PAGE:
Monday, September 26, 2011

Yet More Background

At the end of the 7th grade there was a "retreat" for new incoming youth choir members.  It was great!  We hung out with the older kids (most of them officers in the youth choir), we sang (sometimes as a group, sometimes in a room alone with him).  Looking back, its so obvious now (as are so many other things) that this was the beginning.  This was where he picked his "special guys".  See, men like David Pierce are many things.  Sick, twisted, perverse, evil?  Yup.  Ignorant?  No. 

Remember, the actions of these "men of God" were not to be called into question, especially when they had a viable Biblical explanation for what would, outside of the church, be such suspect behavior.  Want to spend tons of time alone with young boys?  Simple solution: just call it Christ-like behavior.  Tell the world you are following the same example of discipleship Christ followed.  Luckily for David, while Christ had 12 disciples, He also always had 3 He was closer with.  3 He invested more of Himself into.  So, like Christ, David always had 3 he was closer with.  Unlike Christ, David's 3 just always happened to be 13-18 year old boys. 

I often think about what it was that made David identify me as an easy target.  After thinking about it for years, I don't have a good answer.  Looking back at the other victims, there are some common traits and themes.  All were devout Christians.  Most had some musical ability.  Most (oddly enough) did not come from single parent households.  Many of us, at one point or another at First Baptist, would commit ourselves to enter the ministry.  These are the young boys that would worry about impressing someone like David Pierce.  Looking at many of these same young boys as men now, you see the exact opposite trends.  Broken marriages, drug and alcohol abuse, atheism, etc.  The wake that is left by a predator of this nature is one of destruction, desolation, and despair.  Am I an alcoholic?  No.  But I certainly have my addictions.  My marriage is still intact (some days more than others).  I am not an atheist, although I would hesitate to call myself a Christian (or a man of faith).  I am, however, a completely different person than anyone, myself included, thought I would be.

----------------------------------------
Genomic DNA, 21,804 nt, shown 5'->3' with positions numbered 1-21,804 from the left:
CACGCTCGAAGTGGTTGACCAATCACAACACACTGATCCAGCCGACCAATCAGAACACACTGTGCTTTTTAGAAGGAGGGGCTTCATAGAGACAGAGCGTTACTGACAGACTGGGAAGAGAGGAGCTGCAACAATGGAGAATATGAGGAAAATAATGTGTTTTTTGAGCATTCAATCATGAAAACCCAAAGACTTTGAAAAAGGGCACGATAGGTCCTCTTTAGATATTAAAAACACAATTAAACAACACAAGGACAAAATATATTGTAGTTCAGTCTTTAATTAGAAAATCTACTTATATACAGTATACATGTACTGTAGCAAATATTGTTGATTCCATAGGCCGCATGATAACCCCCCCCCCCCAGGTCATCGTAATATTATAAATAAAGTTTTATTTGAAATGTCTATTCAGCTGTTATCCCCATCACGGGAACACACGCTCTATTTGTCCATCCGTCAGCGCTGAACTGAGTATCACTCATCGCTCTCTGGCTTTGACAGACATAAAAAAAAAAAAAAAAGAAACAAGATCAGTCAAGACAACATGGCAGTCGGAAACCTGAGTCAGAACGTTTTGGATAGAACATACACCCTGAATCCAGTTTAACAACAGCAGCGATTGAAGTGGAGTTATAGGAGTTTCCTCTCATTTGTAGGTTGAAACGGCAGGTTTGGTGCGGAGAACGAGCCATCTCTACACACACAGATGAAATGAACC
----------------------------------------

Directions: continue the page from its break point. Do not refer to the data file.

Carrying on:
In high school, by all outward appearances, I was that guy.  Never cussed, never ever drank.  Kind, caring, joyful.  President of the Fellowship of Christian Students both my junior and senior years.  Obviously, the time I spent with David had quite a bit to do with the way others perceived me.  Anyone that spends that much time in "discipleship" with such a great man of God must truly have a great relationship with Christ, right?  I surrendered to the ministry the summer after my sophomore year of high school.  Initially, I wanted to go into music ministry, just like my mentor.  Slowly, the more I was able to detach myself from David, the more that changed, until now I am not even a church goer, let alone a minister.  That's touching on the end of my story though.  The beginning is back at that 7th grade youth choir retreat.  David's personal meat market.


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